Over the summer, Oberlin College and one of its administrators — Dr. Meredith Raimondo, vice president and dean of students — lost a defamation lawsuit to an Ohio bakery near campus after Oberlin students protested the establishment for its treatment of a Black student.
The verdict — awarding Gibson’s Bakery $11 million in compensatory damages — stemmed from a physical altercation in 2016 where a White employee assumed student Jonathan Aladin was trying to steal wine and put him in a chokehold. According to court records, Aladin went to Gibson’s Bakery to buy wine with a fake ID. When students boycotted the bakery and encouraged the university to no longer use it as a supplier, Gibson Bakery accused the university of bolstering student claims that the family-owned business was racist.
Syracuse University faced a slew of racist and antisemitic incidents in November — at least 12 instances of slurs and threats on campus.
“It just kept coming,” says D r. Kishi Animashaun Ducre — an associate professor of African American Studies and associate dean of diversity, equity and inclusion.
Tensions on campus prompted a student sit-in at the Barnes Center at the Arch that lasted over a week. The group of students — which called itself #NotAgainSU — condemned the university’s slow response and made a list of 19 recommendations to the administration, including expulsion for anyone involved in the racist incidents, more counselors from marginalized backgrounds and diversity training for staff and faculty. Syracuse University Chancellor Kent Syverud ultimately agreed to a lightly edited version of the students’ demands.
Universities were also introspective this year about campus climate for minority faculty. The University of Iowa and the University of Maryland at College Park released the results of their campus climate surveys, which included students, faculty and staff.
Although the campuses are dissimilar in population demographics, the results reflected similar disparities between the views and experiences of White faculty and faculty of color. In the surveys, minority faculty expressed lower levels of satisfaction compared to their majority counterparts and cited both overt and subtle forms of bias.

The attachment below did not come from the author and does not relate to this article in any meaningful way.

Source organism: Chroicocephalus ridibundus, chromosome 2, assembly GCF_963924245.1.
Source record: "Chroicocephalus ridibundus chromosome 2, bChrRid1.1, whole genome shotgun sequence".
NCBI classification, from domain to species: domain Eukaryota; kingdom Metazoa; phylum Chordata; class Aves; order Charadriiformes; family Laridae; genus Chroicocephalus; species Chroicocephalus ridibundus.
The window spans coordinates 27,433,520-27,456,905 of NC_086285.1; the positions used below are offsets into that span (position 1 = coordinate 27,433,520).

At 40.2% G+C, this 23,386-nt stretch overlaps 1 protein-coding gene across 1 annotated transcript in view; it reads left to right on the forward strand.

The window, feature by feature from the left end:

Solomon Comissiong, assistant director of University of Maryland’s Nyumburu Cultural Center and president of the Black Faculty and Staff Association, says the composition of the faculty showed a lack of commitment to faculty diversity, which impacts the school’s ability to retain students of color. He notes that the university has “one of the lowest retention rates of Black faculty of any Research I state institution in the United States.”
“It’s an enigma at best, and at worst it’s reprehensible,” he says.
At the University of Iowa, 76% of respondents reported being somewhat or very satisfied with being a faculty or staff member there. But more than 50 percent of Iowa’s underrepresented faculty and staff report that they have experienced either obvious/blatant or subtle discrimination at the university in the past 12 months because of their racial or ethnic identity, according to the survey.
Notably, though he did not give a specific reason for stepping down, Dr. TaJuan Wilson, UI’s associate vice president for diversity, equity and i n c lu s i on , abruptly announced in August his resignation from the $224,000 post after just six weeks on the job, stating in a university news release, “This opportunity will be wonderful for the right person, but it is not the right fit for me at this time.”
Like last year, student mental health was widely discussed on campuses.
The University of Southern California grappled with the issue because of an increase in student deaths. Nine students died between August and November.
In a letter to students, the university noted its commitment to strengthening its mental health services, especially as the Center for Disease Control reported in October that the suicide rate among people aged 10-24 increased 56% between 2007 and 2017. The university confirmed that three of the nine deaths were suicides.
Campuses specifically focused on the mental health needs of minority students. For example, the Steve Fund — a nonprofit dedicated to improving mental health for students of color — hosted a series of on-campus, daylong conferences called “Young, Gifted and @Risk.”
Each conference brought faculty, administration, students and mental health experts together for in-depth discussions on how to promote the emotional wellbeing of minority students.
College sports made national news when the National Collegiate Athletic Association (NCAA) leaders voted unanimously in support of adjusting the rule to allow college athletes to profit from their “names, images and likenesses.”
This came after a September bill that prohibited California schools from punishing their athletes for accepting endorsement deals was signed into a law. Over a dozen states have announced bills similar to California’s bill.
NCAA board members will now work to update their rules to be “transparent, focused and enforceable” in order to ensure no competitive imbalance. The new rules are set to be implemented by January 2021, according to NCAA.
“We must embrace change to provide the best possible experience for college athletes,” says Dr. Michael V. Drake, chair of the NCAA board and president of The Ohio State University, in a statement.
Drake announced that he will retire from the Ohio State University presidency in 2020.
“Additional flexibility in this area can and must continue to support college sports as a part of higher education,” Drake said.